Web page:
I wrote the following customization and have it applied as part of a composite on most of my tests. My entities have a read-only Id, but I'm using their SetId method in this customization to make sure all entities have some Id if they are transient (don't have an Id already).

public class SetEntityIdCustomization : ICustomization {
    public void Customize(IFixture fixture) {
        var engine = ((Fixture)fixture).Engine;
        fixture.Customizations.Add(new Postprocessor(
            engine, o => {
                var entity = o as BaseEntity;
                if (entity == null || !entity.IsTransient()) {
                    return;
                }
                entity.SetId(fixture.CreateAnonymous<Guid>());
            }));
    }
}

This has been working great, until I discovered a very odd thing today. If I feed a test one of my entities that directly inherits from BaseEntity, all is well and it's writeable properties are auto-filled. However, if I ask for an entity that inherits from something further down from BaseEntity, my customization prevents the properties from auto-filling.

The User entity in this test method is filled properly:

public class User : BaseEntity {
    public string Email { get; set; }
    public int CoolThings { get; set; }
}

...
[Theory, AutoDomainData]
public void SomeTest(User user, ...) {
    // user.Email and user.CoolThings have auto-filled values, as expected.
    ...
}

However, the AwesomeUser entity in the following test does not get any of the same properties auto-filled.

public class AwesomeUser : User {
    ...
}

...
[Theory, AutoDomainData]
public void SomeOtherTest(AwesomeUser user, ...) {
    // user.Email nor user.CoolThings have auto-filled values. What gives?
    ...
}

In both test cases, the Id property is auto-filled because of my customization. If I remove my customization, the SomeOtherTest's AwesomeUser instance gets its inherited properties auto-filled just fine. I must assume that my customization is what is messing things up.

Is there a better way to get all my BaseEntity instances to set their Id, or is there something else I'm missing with AutoFixture? I've applied my customization first, in the middle, and last, to no avail.

  • Is this post processor any use this time ? – Ruben Bartelink Feb 1 '13 at 10:21
  • As presented here, I can't reproduce the issue... In fact, in my attempt to reproduce the issue, User doesn't have auto-filled values either... – Mark Seemann Feb 2 '13 at 12:52
  • @RubenBartelink I tried your post processor. I'm seeing the same results as my customization. – ventaur Feb 3 '13 at 18:25
  • @MarkSeemann Should the code for my customization "hijack" AutoFixture such that it does not provide values for a User or an AwesomeUser instance? – ventaur Feb 3 '13 at 18:28
  • I'mn not quite as familiar with ISpecimenBuilder. I get that it's eventually used to Create a value. As you can see, my customization grabs the fixture's Engine and uses it as the specimen builder for the Postprocessor. I get the feeling that's where the problem lies. Should I, instead, create my own ISpecimenBuilder to generate any BaseEntity's Id, then somehow get AutoFixture to "do its thing" with the rest of the instance's properties? – ventaur Feb 3 '13 at 18:39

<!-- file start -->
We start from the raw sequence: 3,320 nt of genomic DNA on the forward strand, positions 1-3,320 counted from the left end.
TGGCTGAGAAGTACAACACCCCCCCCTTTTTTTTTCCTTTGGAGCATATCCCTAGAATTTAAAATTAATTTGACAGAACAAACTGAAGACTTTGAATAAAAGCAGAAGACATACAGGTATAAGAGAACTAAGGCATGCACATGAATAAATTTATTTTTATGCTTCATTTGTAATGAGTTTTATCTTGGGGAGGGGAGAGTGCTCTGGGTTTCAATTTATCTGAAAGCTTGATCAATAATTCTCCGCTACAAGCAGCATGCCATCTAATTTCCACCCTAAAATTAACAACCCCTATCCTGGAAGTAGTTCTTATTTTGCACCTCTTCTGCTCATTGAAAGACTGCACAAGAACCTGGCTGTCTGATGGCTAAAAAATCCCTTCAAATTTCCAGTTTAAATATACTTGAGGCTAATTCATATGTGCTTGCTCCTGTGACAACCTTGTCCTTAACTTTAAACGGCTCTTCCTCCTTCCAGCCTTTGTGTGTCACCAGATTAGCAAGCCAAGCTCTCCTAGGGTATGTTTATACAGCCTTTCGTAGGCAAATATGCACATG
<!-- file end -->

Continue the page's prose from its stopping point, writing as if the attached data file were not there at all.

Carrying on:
up vote 5 down vote accepted

The solution provided above is a pretty clever attempt, but not something I've seen before. A more idiomatic solution would be something like this:

public void Customize(IFixture fixture)
{
    fixture.Customizations.Add(
        new FilteringSpecimenBuilder(
            new Postprocessor(
                new BaseEntityBuilder(
                    new ConstructorInvoker(
                        new ModestConstructorQuery())),
                new AutoPropertiesCommand().Execute),
            new BaseEntitySpecification()));
}

private class BaseEntityBuilder : ISpecimenBuilder
{
    private readonly ISpecimenBuilder builder;
    private readonly IRequestSpecification specification;

    public BaseEntityBuilder(ISpecimenBuilder builder)
    {
        this.builder = builder;
        this.specification = new BaseEntitySpecification();
    }

    public object Create(object request, ISpecimenContext context)
    {
        if (!this.specification.IsSatisfiedBy(request))
            return new NoSpecimen(request);

        var b = (BaseEntity)this.builder.Create(request, context);
        b.SetId((Guid)context.Resolve(typeof(Guid)));
        return b;
    }
}

private class BaseEntitySpecification : IRequestSpecification
{
    public bool IsSatisfiedBy(object request)
    {
        var t = request as Type;
        if (t == null)
            return false;

        if (!typeof(BaseEntity).IsAssignableFrom(t))
            return false;

        return true;
    }
}

As you can see, this isn't a simple one-liner, which is indicative of AutoFixture being a rather opinionated library. In this case, AutoFixture's opinion is:

Favor object composition over class inheritance.

-Design Patterns, p. 20

AutoFixture is first and foremost a TDD tool, and one of the main advantages of TDD is that it provides feedback about class design. In this case, the feedback is: Inheritance is awkward and troublesome. Reconsider the design.

  • Thanks, Mark. I got the specimen builder code complete yesterday (mostly like yours), but couldn't figure out how to apply it (your Customize method). I'll give it a shot when I can get back to it this week. I'm with you on composition over inheritance. I use a BaseEntity to reduce duplicating very basic, but very common functionality in all my entities. As for the 2nd level of inheritance, I'm using a FakeUser (not AwesomeUser) to call some protected methods on User for my tests. It definitely seems like the design needs some work though. – ventaur Feb 5 '13 at 1:06

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